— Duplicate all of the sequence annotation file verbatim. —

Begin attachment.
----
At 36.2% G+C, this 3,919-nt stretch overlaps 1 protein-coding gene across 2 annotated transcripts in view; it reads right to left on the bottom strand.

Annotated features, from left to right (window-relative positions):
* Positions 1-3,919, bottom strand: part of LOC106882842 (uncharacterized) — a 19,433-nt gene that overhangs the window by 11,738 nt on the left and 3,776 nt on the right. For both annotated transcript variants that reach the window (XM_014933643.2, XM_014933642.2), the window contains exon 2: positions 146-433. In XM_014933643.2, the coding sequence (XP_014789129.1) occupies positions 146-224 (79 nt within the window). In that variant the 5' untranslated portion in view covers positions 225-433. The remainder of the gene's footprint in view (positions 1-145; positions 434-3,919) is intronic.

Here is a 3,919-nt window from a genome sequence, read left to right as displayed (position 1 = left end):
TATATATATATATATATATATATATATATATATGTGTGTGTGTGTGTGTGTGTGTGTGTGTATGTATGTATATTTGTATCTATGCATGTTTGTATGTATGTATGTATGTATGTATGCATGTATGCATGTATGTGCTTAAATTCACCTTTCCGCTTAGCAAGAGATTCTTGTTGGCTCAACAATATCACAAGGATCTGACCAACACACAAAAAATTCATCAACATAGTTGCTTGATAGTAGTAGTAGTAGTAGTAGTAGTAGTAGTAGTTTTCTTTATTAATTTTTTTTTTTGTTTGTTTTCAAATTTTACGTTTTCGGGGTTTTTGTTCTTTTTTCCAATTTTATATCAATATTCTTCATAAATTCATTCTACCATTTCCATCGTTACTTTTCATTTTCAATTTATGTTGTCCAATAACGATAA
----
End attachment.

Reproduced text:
At 36.2% G+C, this 3,919-nt stretch overlaps 1 protein-coding gene across 2 annotated transcripts in view; it reads right to left on the bottom strand.

Annotated features, from left to right (window-relative positions):
* Positions 1-3,919, bottom strand: part of LOC106882842 (uncharacterized) — a 19,433-nt gene that overhangs the window by 11,738 nt on the left and 3,776 nt on the right. For both annotated transcript variants that reach the window (XM_014933643.2, XM_014933642.2), the window contains exon 2: positions 146-433. In XM_014933643.2, the coding sequence (XP_014789129.1) occupies positions 146-224 (79 nt within the window). In that variant the 5' untranslated portion in view covers positions 225-433. The remainder of the gene's footprint in view (positions 1-145; positions 434-3,919) is intronic.

Here is a 3,919-nt window from a genome sequence, read left to right as displayed (position 1 = left end):
TATATATATATATATATATATATATATATATATGTGTGTGTGTGTGTGTGTGTGTGTGTGTATGTATGTATATTTGTATCTATGCATGTTTGTATGTATGTATGTATGTATGTATGCATGTATGCATGTATGTGCTTAAATTCACCTTTCCGCTTAGCAAGAGATTCTTGTTGGCTCAACAATATCACAAGGATCTGACCAACACACAAAAAATTCATCAACATAGTTGCTTGATAGTAGTAGTAGTAGTAGTAGTAGTAGTAGTAGTTTTCTTTATTAATTTTTTTTTTTGTTTGTTTTCAAATTTTACGTTTTCGGGGTTTTTGTTCTTTTTTCCAATTTTATATCAATATTCTTCATAAATTCATTCTACCATTTCCATCGTTACTTTTCATTTTCAATTTATGTTGTCCAATAACGATAA